Fight the BCM shopping addiction
Shopping therapy: these two words generally conjure up scenes from rom-coms like “Confessions of a Shopaholic,” in which a woman scorned by a handsome scoundrel soothes her ego by purchasing the most expensive shoes she can find.
While these scenes tend to feel contrived, they represent something most of us can relate to – the desire to comfort ourselves with something shiny and new after the infliction of an injury. In this, corporations are just like the rest of us. When a company finds itself bruised after a continuity incident, business continuity shopping therapy begins. Eager to assure ourselves we won’t get caught unprepared again, we turn to the marketplace to build our arsenal.
An App for That?
As a society, we’re accustomed to solving problems with purchases. “There’s an app for that” isn’t just a tagline, it’s a lifestyle. In an industry that commonly refers to products as “solutions,” BCM practitioners can easily fall victim to the shopping therapy trap.
The impulse to purchase preparedness is natural, particularly in the aftermath of an incident. We urgently want to prove to ourselves, and to our senior management, that the next time disaster strikes, we’ll have the tools to handle it. Building quality plans, driving adoption and awareness, training employees – these things take time. Buying is something we can do now, so we fill our carts with everything from emergency notification systems (ENS) to stockpiles of Tamiflu.
The act of buying tangible items is reassuring, quelling our fears with a temporary, albeit false, sense of safety. This coping mechanism for uncertainty makes us feel like we’re taking proactive measures. We might perceive owning cutting-edge products as a reflection of our BCM sophistication, or as physical proof of our resiliency.
BCM shopping therapy becomes a pitfall when we rely on products to determine our level of preparedness. Soon, we start believing the more tools we own, the better prepared we are. And this is where a BCM shopping addiction begins.
A BCM shopping addiction can be a symptom of a deeper issue.It might be the fact that plans haven’t been updated in ages, the reality that business continuity is a blip on the radar of senior management, or the fear that getting people interested in business continuity will be an uphill battle. Purchasing items can numb those troubling feelings – for a while. With each purchase, we might feel more resilient, but in reality, it’s the easy way out.
Of course, an ENS will be far more useful in managing an incident than a pair of Manolo Blahniks. But while continuity products and tools can prove invaluable, systems alone can never guarantee we’re in the clear. Alone, these objects are like band-aids for organizational health – they cover up the lack of preparedness without getting to the root of the infection.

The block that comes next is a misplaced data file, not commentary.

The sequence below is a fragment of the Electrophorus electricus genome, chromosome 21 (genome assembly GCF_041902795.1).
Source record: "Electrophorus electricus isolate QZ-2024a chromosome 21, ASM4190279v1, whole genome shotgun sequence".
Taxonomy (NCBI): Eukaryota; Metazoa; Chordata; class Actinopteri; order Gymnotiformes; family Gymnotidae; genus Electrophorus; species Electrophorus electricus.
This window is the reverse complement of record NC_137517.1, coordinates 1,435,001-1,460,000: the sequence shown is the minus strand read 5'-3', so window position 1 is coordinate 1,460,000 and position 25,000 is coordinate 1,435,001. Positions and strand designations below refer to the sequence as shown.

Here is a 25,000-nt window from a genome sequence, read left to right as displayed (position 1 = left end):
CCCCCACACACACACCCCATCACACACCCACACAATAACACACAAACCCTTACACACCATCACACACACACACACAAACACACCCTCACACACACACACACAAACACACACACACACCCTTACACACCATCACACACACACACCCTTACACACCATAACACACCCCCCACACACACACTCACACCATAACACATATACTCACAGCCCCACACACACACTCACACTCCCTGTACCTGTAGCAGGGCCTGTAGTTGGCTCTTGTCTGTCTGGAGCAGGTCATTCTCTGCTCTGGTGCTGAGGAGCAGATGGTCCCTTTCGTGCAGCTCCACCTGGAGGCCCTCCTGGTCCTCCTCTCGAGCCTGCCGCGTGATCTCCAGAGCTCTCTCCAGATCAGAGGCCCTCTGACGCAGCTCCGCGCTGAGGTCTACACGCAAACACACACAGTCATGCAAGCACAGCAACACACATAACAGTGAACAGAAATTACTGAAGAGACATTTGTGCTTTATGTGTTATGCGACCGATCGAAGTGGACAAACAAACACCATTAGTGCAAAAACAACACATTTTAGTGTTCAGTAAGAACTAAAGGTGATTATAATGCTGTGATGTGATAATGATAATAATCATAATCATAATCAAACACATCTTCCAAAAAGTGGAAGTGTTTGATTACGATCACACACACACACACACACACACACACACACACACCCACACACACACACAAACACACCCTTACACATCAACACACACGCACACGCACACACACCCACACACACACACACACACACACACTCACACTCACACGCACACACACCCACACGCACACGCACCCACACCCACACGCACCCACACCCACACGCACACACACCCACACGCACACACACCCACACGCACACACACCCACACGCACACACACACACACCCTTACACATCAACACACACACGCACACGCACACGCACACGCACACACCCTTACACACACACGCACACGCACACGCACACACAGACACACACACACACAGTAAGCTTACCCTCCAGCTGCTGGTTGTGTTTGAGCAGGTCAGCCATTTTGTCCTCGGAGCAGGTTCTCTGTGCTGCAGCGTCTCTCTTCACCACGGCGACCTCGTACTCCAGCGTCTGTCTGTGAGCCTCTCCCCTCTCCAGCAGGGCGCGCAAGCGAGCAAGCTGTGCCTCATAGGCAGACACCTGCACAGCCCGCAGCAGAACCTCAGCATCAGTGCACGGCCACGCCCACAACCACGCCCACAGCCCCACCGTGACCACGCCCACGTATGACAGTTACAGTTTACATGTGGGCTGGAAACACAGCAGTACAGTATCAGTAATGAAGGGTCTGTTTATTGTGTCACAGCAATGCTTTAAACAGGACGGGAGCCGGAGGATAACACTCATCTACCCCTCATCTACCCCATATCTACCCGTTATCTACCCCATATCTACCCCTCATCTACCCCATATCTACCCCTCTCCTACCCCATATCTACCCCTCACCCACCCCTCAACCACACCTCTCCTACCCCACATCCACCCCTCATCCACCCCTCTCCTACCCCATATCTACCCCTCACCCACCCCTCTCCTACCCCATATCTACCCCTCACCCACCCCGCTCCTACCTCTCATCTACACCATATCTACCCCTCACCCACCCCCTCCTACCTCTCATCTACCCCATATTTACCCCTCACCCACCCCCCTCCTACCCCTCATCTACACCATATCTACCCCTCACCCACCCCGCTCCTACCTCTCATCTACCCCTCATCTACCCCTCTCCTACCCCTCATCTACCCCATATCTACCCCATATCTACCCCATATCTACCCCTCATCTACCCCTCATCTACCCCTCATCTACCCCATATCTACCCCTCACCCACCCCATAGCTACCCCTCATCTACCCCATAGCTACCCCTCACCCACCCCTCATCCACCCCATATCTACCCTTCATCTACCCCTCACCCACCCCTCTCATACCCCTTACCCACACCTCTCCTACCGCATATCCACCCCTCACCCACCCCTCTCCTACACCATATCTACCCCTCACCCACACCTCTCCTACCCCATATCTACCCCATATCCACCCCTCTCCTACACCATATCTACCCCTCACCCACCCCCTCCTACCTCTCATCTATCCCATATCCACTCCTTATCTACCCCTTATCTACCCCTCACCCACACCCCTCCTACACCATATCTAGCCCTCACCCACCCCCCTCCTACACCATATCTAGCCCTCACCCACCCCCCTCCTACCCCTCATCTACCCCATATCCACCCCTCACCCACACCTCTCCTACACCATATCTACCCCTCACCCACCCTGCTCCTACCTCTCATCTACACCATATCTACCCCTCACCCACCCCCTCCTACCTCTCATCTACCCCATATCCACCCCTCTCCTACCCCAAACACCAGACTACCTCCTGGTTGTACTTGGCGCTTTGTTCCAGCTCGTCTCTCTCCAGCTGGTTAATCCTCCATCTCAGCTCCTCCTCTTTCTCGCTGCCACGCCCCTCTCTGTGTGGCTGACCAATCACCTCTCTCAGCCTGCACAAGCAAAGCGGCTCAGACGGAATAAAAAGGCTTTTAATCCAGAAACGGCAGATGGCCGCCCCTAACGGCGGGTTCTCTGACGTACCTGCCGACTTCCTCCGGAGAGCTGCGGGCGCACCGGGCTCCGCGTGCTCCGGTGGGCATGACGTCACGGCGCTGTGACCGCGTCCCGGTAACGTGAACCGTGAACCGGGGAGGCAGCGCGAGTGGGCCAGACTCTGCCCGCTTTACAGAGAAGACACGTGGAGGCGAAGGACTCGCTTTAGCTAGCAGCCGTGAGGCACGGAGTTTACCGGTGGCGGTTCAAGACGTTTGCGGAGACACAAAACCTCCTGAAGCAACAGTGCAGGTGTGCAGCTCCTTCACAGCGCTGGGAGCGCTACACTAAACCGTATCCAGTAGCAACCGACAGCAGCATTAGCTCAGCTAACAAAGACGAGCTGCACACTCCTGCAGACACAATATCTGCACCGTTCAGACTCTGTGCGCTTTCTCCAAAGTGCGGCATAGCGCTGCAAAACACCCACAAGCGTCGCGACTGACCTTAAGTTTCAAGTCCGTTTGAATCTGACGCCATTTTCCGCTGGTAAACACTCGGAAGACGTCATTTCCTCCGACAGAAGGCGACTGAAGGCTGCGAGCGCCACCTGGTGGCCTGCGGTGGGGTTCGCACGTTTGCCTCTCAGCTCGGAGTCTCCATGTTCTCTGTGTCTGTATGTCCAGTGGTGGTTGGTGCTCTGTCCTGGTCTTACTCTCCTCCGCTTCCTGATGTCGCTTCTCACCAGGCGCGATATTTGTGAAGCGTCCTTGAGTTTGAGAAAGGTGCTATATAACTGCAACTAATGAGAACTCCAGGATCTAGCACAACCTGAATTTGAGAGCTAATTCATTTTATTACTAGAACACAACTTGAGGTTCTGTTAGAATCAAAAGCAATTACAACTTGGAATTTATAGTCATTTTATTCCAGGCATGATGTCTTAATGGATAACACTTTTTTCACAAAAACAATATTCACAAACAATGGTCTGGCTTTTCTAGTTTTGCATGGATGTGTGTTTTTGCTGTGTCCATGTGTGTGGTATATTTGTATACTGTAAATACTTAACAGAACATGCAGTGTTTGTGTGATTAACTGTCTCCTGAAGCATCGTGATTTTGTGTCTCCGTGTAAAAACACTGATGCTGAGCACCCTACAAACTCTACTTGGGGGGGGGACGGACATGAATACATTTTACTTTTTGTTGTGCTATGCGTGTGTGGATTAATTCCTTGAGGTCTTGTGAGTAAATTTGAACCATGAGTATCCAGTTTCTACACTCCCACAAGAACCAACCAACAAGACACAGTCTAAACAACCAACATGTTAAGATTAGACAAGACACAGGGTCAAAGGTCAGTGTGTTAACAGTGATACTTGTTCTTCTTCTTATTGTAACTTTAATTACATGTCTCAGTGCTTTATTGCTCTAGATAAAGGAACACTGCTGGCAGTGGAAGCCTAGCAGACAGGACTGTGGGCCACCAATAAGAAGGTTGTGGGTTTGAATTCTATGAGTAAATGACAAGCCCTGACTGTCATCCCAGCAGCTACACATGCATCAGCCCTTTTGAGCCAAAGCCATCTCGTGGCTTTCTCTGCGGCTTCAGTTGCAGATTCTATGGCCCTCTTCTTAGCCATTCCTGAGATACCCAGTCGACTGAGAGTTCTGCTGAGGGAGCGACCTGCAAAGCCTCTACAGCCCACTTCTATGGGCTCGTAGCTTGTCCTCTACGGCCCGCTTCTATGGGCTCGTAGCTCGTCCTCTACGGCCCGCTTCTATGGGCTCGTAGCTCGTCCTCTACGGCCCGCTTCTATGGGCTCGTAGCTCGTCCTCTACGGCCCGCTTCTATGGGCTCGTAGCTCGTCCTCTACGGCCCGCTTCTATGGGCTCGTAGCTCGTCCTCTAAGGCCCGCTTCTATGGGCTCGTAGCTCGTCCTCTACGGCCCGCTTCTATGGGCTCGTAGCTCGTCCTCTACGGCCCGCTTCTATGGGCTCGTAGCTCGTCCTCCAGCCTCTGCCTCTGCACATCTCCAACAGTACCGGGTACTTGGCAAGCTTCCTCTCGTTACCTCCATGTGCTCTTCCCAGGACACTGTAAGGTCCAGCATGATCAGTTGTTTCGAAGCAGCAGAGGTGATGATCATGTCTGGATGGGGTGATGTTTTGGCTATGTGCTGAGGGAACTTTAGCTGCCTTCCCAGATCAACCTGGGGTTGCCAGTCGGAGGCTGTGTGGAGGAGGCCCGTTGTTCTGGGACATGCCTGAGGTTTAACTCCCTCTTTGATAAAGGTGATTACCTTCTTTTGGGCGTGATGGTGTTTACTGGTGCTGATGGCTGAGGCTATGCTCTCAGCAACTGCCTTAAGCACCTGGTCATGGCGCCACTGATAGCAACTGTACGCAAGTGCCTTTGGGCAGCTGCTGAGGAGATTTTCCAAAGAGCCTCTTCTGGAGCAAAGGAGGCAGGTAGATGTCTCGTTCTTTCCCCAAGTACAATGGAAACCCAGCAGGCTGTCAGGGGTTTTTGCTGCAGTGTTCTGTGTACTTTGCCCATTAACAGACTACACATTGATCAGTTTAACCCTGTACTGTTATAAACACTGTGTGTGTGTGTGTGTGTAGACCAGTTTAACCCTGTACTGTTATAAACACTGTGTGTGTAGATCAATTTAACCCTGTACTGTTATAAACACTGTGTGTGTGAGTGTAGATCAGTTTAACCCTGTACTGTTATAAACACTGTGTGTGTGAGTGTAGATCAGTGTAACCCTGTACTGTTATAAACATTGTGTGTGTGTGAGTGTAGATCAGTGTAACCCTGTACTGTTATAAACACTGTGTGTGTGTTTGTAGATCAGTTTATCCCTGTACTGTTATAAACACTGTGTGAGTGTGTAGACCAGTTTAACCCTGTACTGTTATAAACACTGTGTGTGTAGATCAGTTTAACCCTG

Band-aids aside, further parallels can be drawn between the realms of organizational risk and personal health. Risk management insurance is similar to health insurance; both are purchased to protect against financial implications of a major injury, but neither prevents it. Even the best insurance plan doesn’t keep us immune or risk-free.
So how do we prevent illness? We care for our health through conscientious eating, exercising, and avoiding stressful and risky situations. Treating business continuity preparedness as a company health program means actively preparing, educating employees, and monitoring for threats to avoid incidents. Neither health programs nor business continuity have direct financial pay-off in the event of an injury, like insurance, but leading a healthy lifestyle determines our ability to bounce back after an incident, or avoid getting hurt at all.
A Must Have?
Like achieving good health, becoming resilient can’t happen overnight – it’s built over time through a commitment to regular habits and behavior. So instead of buying items for the sake of having them, consider how likely you are to get quality use out of them, and how they will help support long-term goals for maturing your business continuity program.
Developing true resiliency requires more than a financial investment – it requires time to build adoption for BCM, dedication to educate employees, and motivation to integrate BCM into the daily business. Don’t start with a 50-pound dumbbell if people will lift it once and quit. A treadmill does nothing left in the corner collecting dust, which is what your business continuity products and tools will do if you don’t use them often. The upside is, they will grow, if and as you use them.
If you believe there’s a true need for a product or tool, ask yourself three questions. Read the rest of the article here at Continuity Insights.